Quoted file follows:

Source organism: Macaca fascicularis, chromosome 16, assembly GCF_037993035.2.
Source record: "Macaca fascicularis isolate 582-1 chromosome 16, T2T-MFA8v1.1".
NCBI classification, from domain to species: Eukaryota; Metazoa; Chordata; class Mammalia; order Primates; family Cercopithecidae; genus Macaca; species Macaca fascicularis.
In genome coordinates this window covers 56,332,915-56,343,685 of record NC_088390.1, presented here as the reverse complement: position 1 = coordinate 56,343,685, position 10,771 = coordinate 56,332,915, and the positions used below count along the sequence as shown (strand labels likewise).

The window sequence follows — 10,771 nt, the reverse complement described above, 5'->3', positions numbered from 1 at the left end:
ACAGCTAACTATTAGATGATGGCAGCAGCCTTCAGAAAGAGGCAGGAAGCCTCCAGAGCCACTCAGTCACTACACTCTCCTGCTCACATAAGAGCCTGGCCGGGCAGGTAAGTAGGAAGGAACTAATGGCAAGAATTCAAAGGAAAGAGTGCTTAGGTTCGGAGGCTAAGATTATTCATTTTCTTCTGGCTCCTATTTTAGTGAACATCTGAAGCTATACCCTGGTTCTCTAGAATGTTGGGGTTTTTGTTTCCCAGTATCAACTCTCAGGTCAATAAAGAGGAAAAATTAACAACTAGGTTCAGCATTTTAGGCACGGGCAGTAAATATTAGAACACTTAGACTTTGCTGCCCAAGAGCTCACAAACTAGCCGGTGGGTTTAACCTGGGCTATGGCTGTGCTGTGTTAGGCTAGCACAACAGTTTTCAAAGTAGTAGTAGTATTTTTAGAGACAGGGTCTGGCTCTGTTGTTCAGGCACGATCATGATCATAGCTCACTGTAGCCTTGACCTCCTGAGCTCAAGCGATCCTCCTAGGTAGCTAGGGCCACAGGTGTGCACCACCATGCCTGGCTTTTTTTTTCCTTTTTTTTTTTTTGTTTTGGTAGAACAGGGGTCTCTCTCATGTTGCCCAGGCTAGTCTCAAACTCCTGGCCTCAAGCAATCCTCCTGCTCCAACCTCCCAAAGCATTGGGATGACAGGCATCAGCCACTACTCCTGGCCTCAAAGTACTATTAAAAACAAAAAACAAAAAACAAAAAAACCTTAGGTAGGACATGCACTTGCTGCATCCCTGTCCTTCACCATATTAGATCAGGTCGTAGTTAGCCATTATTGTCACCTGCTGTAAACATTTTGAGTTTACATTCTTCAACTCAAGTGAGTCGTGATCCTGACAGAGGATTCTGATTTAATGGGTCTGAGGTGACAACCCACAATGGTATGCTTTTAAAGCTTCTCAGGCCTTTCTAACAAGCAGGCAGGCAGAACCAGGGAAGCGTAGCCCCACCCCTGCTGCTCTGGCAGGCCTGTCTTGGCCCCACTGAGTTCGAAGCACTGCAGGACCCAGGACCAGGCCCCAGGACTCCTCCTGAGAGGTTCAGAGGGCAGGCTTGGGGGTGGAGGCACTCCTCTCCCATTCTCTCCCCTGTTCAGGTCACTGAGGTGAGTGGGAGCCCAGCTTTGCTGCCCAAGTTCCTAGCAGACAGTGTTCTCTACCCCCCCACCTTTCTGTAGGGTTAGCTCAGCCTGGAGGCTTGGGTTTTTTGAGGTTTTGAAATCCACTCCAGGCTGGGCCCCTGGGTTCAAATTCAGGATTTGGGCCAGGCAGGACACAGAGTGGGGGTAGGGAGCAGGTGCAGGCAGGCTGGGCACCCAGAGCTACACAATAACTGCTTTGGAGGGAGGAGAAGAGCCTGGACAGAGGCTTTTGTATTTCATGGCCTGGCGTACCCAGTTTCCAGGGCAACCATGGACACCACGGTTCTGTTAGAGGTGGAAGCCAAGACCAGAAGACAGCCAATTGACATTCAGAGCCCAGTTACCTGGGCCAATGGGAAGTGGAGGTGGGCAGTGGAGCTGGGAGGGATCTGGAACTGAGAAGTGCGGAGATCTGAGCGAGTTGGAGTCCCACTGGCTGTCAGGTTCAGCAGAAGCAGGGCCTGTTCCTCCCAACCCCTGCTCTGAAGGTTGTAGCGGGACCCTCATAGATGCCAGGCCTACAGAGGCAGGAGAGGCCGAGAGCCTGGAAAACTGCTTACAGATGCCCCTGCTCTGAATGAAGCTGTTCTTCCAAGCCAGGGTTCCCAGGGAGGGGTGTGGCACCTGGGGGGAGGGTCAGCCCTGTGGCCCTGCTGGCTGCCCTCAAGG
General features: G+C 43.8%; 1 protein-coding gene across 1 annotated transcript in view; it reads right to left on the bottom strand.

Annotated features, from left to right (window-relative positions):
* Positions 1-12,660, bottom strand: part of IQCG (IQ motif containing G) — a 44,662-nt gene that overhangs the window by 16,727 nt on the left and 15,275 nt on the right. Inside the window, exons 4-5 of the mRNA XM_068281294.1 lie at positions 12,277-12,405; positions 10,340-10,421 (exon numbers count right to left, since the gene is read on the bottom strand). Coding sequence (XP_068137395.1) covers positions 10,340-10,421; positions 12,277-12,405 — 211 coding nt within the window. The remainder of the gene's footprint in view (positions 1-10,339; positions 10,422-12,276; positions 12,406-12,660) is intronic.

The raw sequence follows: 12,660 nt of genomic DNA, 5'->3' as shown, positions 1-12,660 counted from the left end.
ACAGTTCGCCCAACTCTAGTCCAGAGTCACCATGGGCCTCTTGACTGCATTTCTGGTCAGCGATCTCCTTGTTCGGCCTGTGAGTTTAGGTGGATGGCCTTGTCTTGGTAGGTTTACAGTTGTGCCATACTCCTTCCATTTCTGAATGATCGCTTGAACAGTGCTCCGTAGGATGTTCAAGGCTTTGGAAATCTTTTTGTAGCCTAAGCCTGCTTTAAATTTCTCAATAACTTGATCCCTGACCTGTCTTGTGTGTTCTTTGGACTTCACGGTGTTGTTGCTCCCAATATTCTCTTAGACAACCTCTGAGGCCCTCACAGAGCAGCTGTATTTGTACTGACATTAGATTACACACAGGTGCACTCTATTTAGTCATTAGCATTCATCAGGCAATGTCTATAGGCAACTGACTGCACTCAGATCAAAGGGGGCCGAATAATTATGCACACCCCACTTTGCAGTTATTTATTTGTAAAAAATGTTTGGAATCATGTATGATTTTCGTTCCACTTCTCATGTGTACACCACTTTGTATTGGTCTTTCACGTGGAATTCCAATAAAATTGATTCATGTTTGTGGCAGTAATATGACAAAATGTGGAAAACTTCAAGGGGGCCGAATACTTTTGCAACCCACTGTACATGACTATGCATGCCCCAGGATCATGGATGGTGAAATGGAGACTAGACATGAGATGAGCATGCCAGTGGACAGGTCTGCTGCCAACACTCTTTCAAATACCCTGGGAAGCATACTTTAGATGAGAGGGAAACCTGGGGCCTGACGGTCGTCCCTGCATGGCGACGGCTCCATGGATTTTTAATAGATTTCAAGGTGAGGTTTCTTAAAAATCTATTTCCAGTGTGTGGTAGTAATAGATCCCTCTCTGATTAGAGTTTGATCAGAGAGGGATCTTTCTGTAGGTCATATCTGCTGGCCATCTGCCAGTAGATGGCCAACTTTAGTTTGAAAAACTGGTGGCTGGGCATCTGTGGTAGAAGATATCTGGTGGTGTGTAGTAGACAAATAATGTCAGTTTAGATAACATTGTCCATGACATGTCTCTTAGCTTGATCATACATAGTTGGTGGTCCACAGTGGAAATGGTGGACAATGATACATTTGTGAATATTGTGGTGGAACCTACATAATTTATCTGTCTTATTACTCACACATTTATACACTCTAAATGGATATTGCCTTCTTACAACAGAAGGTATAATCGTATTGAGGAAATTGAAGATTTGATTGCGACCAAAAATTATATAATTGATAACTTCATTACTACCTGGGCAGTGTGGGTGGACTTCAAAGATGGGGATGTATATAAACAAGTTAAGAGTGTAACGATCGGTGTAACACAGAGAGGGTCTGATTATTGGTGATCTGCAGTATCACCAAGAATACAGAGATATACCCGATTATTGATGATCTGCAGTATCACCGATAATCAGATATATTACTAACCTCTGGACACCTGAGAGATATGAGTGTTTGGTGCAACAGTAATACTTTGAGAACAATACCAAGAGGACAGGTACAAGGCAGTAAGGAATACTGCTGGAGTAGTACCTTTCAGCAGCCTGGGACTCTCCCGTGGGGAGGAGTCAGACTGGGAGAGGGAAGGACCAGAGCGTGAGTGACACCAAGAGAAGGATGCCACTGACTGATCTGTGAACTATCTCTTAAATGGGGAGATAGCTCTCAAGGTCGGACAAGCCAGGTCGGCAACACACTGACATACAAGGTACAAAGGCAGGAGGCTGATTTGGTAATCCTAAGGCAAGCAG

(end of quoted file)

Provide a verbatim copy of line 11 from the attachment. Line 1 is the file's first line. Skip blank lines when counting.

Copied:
ACAGTTCGCCCAACTCTAGTCCAGAGTCACCATGGGCCTCTTGACTGCATTTCTGGTCAGCGATCTCCTTGTTCGGCCTGTGAGTTTAGGTGGATGGCCTTGTCTTGGTAGGTTTACAGTTGTGCCATACTCCTTCCATTTCTGAATGATCGCTTGAACAGTGCTCCGTAGGATGTTCAAGGCTTTGGAAATCTTTTTGTAGCCTAAGCCTGCTTTAAATTTCTCAATAACTTGATCCCTGACCTGTCTTGTGTGTTCTTTGGACTTCACGGTGTTGTTGCTCCCAATATTCTCTTAGACAACCTCTGAGGCCCTCACAGAGCAGCTGTATTTGTACTGACATTAGATTACACACAGGTGCACTCTATTTAGTCATTAGCATTCATCAGGCAATGTCTATAGGCAACTGACTGCACTCAGATCAAAGGGGGCCGAATAATTATGCACACCCCACTTTGCAGTTATTTATTTGTAAAAAATGTTTGGAATCATGTATGATTTTCGTTCCACTTCTCATGTGTACACCACTTTGTATTGGTCTTTCACGTGGAATTCCAATAAAATTGATTCATGTTTGTGGCAGTAATATGACAAAATGTGGAAAACTTCAAGGGGGCCGAATACTTTTGCAACCCACTGTACATGACTATGCATGCCCCAGGATCATGGATGGTGAAATGGAGACTAGACATGAGATGAGCATGCCAGTGGACAGGTCTGCTGCCAACACTCTTTCAAATACCCTGGGAAGCATACTTTAGATGAGAGGGAAACCTGGGGCCTGACGGTCGTCCCTGCATGGCGACGGCTCCATGGATTTTTAATAGATTTCAAGGTGAGGTTTCTTAAAAATCTATTTCCAGTGTGTGGTAGTAATAGATCCCTCTCTGATTAGAGTTTGATCAGAGAGGGATCTTTCTGTAGGTCATATCTGCTGGCCATCTGCCAGTAGATGGCCAACTTTAGTTTGAAAAACTGGTGGCTGGGCATCTGTGGTAGAAGATATCTGGTGGTGTGTAGTAGACAAATAATGTCAGTTTAGATAACATTGTCCATGACATGTCTCTTAGCTTGATCATACATAGTTGGTGGTCCACAGTGGAAATGGTGGACAATGATACATTTGTGAATATTGTGGTGGAACCTACATAATTTATCTGTCTTATTACTCACACATTTATACACTCTAAATGGATATTGCCTTCTTACAACAGAAGGTATAATCGTATTGAGGAAATTGAAGATTTGATTGCGACCAAAAATTATATAATTGATAACTTCATTACTACCTGGGCAGTGTGGGTGGACTTCAAAGATGGGGATGTATATAAACAAGTTAAGAGTGTAACGATCGGTGTAACACAGAGAGGGTCTGATTATTGGTGATCTGCAGTATCACCAAGAATACAGAGATATACCCGATTATTGATGATCTGCAGTATCACCGATAATCAGATATATTACTAACCTCTGGACACCTGAGAGATATGAGTGTTTGGTGCAACAGTAATACTTTGAGAACAATACCAAGAGGACAGGTACAAGGCAGTAAGGAATACTGCTGGAGTAGTACCTTTCAGCAGCCTGGGACTCTCCCGTGGGGAGGAGTCAGACTGGGAGAGGGAAGGACCAGAGCGTGAGTGACACCAAGAGAAGGATGCCACTGACTGATCTGTGAACTATCTCTTAAATGGGGAGATAGCTCTCAAGGTCGGACAAGCCAGGTCGGCAACACACTGACATACAAGGTACAAAGGCAGGAGGCTGATTTGGTAATCCTAAGGCAAGCAG